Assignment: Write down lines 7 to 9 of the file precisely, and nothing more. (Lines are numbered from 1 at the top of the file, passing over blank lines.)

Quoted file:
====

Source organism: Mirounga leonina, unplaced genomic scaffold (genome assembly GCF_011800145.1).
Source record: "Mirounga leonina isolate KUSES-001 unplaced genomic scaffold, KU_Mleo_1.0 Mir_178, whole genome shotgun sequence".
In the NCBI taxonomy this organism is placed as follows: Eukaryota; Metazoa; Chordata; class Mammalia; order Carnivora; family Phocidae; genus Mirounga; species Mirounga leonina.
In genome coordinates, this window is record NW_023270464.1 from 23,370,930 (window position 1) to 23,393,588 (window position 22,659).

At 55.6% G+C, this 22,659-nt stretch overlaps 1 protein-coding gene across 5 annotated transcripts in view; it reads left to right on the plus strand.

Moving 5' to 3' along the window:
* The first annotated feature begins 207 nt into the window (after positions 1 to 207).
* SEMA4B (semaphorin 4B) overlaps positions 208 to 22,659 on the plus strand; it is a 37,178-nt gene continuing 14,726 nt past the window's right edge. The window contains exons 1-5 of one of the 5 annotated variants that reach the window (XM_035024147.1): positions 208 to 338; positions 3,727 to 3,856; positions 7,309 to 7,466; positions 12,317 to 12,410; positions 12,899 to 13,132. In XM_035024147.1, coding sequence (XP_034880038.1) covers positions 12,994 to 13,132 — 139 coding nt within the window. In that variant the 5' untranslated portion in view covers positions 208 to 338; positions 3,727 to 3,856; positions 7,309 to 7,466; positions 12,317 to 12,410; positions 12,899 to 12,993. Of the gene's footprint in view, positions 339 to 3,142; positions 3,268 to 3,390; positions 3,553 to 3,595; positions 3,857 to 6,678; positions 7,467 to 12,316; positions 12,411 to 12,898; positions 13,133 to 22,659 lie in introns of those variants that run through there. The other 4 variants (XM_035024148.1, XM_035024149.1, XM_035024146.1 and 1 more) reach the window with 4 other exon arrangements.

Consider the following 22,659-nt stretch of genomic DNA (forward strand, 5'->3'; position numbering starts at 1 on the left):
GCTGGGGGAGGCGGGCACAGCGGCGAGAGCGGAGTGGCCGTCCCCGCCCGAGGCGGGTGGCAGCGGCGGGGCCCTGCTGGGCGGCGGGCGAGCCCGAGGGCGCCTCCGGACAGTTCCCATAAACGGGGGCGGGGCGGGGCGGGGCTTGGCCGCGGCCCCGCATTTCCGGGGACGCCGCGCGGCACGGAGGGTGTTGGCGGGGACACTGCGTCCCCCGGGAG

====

* The first annotated feature begins 207 nt into the window (after positions 1 to 207).
* SEMA4B (semaphorin 4B) overlaps positions 208 to 22,659 on the plus strand; it is a 37,178-nt gene continuing 14,726 nt past the window's right edge. The window contains exons 1-5 of one of the 5 annotated variants that reach the window (XM_035024147.1): positions 208 to 338; positions 3,727 to 3,856; positions 7,309 to 7,466; positions 12,317 to 12,410; positions 12,899 to 13,132. In XM_035024147.1, coding sequence (XP_034880038.1) covers positions 12,994 to 13,132 — 139 coding nt within the window. In that variant the 5' untranslated portion in view covers positions 208 to 338; positions 3,727 to 3,856; positions 7,309 to 7,466; positions 12,317 to 12,410; positions 12,899 to 12,993. Of the gene's footprint in view, positions 339 to 3,142; positions 3,268 to 3,390; positions 3,553 to 3,595; positions 3,857 to 6,678; positions 7,467 to 12,316; positions 12,411 to 12,898; positions 13,133 to 22,659 lie in introns of those variants that run through there. The other 4 variants (XM_035024148.1, XM_035024149.1, XM_035024146.1 and 1 more) reach the window with 4 other exon arrangements.

Consider the following 22,659-nt stretch of genomic DNA (forward strand, 5'->3'; position numbering starts at 1 on the left):